I mentioned we will be dividing the current length by the original length. The distance node provides with current distance between the locators, and because we have hooked up the locators to our ik joints, it will update correctly. However, we need to get the original length of the joint chain. We could just get the distance value right now, but what if the joint chain was laid out straight like we did it here. What if it was something like this Non-straight Joint chain
Then the default distance doesn't actually represent the length of the joint chain. If we move the ikHandle so that the joints are lined up straight, we will then have the actual original length. Its from this point on that we want the joints to start stretching. But we won't do it this way.

One solution could be to require whoever is setting this up, to have the joints straighten out beforehand. But that's really inconvenient. The other, and much better alternative, is to find the total length of the joint chain by adding the translateX values of all child joints starting with the start joint's first child all the way to the end joint. Now I said translateX because by default the x-axis is the joint's rotation axis, the one going down the joint. But what if that's not the case. Then need first a way to find the rotation axis. To do that we just need to check any of the child joint (we will use the end joint) for its translations and whichever axis has a value, that axis is the rotation axis. This is how that would look like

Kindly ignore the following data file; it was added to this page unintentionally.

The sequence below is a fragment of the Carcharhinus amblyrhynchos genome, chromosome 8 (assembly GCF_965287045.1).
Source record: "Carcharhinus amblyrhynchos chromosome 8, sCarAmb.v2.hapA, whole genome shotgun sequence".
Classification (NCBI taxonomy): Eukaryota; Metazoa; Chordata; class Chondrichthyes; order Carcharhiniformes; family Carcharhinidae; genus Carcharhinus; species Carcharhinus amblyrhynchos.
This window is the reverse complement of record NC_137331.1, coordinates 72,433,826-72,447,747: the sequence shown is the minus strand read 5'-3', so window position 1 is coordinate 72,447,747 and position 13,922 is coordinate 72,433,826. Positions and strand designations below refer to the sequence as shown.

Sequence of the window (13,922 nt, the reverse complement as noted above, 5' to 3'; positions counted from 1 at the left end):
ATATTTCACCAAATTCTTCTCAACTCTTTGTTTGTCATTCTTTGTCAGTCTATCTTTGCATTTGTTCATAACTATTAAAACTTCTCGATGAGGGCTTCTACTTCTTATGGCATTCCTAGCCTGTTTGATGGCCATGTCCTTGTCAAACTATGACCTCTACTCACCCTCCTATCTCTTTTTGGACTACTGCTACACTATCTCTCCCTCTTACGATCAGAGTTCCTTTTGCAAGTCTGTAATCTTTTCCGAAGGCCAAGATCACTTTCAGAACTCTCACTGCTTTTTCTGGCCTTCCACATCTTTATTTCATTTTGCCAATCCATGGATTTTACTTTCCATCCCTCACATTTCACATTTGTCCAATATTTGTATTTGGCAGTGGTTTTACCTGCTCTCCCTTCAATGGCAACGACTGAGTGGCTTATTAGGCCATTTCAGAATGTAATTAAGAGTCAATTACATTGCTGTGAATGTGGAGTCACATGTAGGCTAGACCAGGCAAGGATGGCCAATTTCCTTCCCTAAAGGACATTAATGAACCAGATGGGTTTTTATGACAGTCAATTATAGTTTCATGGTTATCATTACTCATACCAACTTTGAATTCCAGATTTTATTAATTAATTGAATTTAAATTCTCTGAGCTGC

```def getRotationAxis(joint):
''' Get the rotation axis from the translations in the child joint '''
# get the translation values of the child joint
translate = cmds.getAttr(joint + ".t")
# to store the axis string
axis = ""
for i, t in enumerate(translate):
# check which translate axis has non-zero values